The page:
Probably overkill I know. But thanks all for the tips. I might as well do it since i'm shooting a round a day.

From: Genesis
It’s not all about prioritizing arrows as I’ve been in situations where I had to shoot multiple arrows and with the adrenaline pumping it’s really helpful to know which arrows in the succession presents with what certain findings on it to help diagnose the situation

From: Mark Watkins
Tilzbow X 2!


Now that is OCD:):):)!


From: x-man
My Target arrows are all numbered sequentially. When I'm "on" I can shoot the same arrow in the same hole. Shooting them in the correct order on my 5-spot target face lets me know if something is starting to go wrong. Missing by 1/4-1/2" tells me something has changed.

My hunting arrows all have the same number... 114

From: Inshart
I used to number them until I discovered something dynamic. Dubbed it "wobble wear".

The number 1 takes less ink than the number 2, etc., etc., and when I really noticed the difference was when I got into the double digit numbers. I never went past the number 29. ***For instance, 29 takes more ink and was therefore heavier and created more velocity "drag" - then the number 1. I had always written on the cock fletch and that extra weight/ink drag made them wobble - hence the cock fletch would wear out before the others. All this caused me to occasionally miss the one inch bulls eye at 120 yards.


From: LINK
You could just number them all with 2 numbers. Then you would be dead nutz. ;)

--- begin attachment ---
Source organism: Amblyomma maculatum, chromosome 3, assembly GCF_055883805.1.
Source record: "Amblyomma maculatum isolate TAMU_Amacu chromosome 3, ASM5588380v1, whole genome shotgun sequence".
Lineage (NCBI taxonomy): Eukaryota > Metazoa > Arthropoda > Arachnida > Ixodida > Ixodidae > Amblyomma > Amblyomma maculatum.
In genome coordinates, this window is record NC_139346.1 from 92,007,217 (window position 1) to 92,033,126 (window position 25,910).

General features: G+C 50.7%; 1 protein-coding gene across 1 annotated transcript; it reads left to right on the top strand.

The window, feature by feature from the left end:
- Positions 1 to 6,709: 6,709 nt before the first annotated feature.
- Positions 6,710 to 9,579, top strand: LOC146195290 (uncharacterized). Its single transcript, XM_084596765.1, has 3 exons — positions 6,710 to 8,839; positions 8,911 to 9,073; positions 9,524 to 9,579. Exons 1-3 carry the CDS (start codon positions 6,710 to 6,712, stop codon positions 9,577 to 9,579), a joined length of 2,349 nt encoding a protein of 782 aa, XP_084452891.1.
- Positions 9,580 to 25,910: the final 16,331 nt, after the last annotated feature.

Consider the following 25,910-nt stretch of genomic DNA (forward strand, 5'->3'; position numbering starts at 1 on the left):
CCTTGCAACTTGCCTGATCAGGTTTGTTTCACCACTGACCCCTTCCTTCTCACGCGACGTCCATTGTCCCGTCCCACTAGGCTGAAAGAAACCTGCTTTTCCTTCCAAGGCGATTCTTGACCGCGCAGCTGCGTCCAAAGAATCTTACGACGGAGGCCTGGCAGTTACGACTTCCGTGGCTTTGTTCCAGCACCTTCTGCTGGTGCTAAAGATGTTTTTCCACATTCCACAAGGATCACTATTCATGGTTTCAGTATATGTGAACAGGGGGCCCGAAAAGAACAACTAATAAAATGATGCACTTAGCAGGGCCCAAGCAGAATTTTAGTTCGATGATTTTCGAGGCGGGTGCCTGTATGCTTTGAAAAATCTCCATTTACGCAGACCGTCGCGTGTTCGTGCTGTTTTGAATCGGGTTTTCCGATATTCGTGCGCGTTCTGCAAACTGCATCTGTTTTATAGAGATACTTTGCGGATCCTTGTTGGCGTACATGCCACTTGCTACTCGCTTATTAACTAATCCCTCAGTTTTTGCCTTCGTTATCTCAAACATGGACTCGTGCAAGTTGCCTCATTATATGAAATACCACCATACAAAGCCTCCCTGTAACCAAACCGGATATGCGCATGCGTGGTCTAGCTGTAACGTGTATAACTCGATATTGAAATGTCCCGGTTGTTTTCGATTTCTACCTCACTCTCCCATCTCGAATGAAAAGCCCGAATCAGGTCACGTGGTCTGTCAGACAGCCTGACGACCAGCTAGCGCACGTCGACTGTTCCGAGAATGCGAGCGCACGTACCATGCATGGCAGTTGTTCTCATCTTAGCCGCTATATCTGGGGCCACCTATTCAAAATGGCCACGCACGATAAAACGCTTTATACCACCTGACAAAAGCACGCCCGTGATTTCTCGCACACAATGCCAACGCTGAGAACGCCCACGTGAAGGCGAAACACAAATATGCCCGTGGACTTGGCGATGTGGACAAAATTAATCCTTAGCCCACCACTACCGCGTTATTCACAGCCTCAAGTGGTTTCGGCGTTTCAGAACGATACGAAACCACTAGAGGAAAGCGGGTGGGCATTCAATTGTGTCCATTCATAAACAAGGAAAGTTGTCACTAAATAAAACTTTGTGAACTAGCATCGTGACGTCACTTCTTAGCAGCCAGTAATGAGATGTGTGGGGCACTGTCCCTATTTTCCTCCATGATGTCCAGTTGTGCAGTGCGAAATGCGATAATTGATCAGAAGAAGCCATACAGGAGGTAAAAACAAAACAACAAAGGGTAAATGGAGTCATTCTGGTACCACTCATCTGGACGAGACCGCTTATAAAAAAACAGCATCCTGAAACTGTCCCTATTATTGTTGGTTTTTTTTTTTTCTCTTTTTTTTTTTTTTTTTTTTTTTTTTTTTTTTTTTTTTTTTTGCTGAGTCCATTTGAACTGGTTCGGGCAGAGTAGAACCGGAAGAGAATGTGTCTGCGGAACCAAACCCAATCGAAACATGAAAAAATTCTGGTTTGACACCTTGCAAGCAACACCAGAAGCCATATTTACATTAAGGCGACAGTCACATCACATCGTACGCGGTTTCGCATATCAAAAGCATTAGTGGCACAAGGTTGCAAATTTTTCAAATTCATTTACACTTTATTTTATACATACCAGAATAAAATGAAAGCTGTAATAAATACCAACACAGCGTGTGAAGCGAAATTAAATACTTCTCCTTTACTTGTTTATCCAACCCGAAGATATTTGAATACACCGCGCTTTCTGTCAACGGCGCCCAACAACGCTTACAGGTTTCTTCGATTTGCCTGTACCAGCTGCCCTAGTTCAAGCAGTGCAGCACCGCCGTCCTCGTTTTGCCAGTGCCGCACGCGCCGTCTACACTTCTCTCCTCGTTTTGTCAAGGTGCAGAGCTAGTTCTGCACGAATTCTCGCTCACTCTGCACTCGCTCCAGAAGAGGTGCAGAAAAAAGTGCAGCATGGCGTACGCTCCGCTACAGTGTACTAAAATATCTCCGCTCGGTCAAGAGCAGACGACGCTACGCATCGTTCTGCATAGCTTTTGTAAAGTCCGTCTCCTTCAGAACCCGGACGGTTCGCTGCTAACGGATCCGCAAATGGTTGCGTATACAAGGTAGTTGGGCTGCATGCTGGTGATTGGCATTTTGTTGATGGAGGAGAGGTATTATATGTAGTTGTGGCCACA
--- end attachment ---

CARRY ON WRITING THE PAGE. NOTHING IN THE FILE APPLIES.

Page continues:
From: SBH
I gotta number mine for when I empty the quiver and I'm trying to put all the pieces back together in terms of what the hell just happened!

From: Bake
I number. Lots of good reasons to do so.

I don't keep a chart. I don't number until I've been through the arrows about 15 times. Then I start trying to narrow down the best

From: BGbasbhat
Hahahaha, Inshart that's hilarious. lol. Hahahahaha!

From: Beendare
Try it on a couple dozen arrows and you will soon see the idiocy of, "Screw on your Mech head and go hunt"

Seems to me there is an archery app for your phone that makes easy work of plotting your arrows.

From: T-Hawk
I have been doing it for years

From: eddie c
I've done it on occasion. I like to have someone to listen to my arrows. My wife used to sit in the back yard when I shot. One day she stated that one of the arrows made a weird noise. I figured if she could hear it a deer could. Never did figure out what was wrong with that arrow.

From: Whocares
If I didn't number mine how would I know how many I shot??

From: Surfbow
I used to number them, and since I'm an airhead I promptly forgot which number the flyer was when I pulled the arrows and started shooting again. So instead I just keep a sharpie in my pocket when practicing and put a dot on the fletching of a flyer, the ones with lots of dots get moved to the back of the pile...

I wouldn't shoot arrows that weren't numbered. PERIOD. (Way to many variables to not have trackability)

From: cnelk
If you dont number them, you will always have an excuse for that 'flyer' :)

From: Rut Nut
I don’t number my arrows. If I have an arrow that is a consistent “flyer” so bad that it will miss the vitals, then something is wrong with it. If I cannot fix it, it goes in the trash.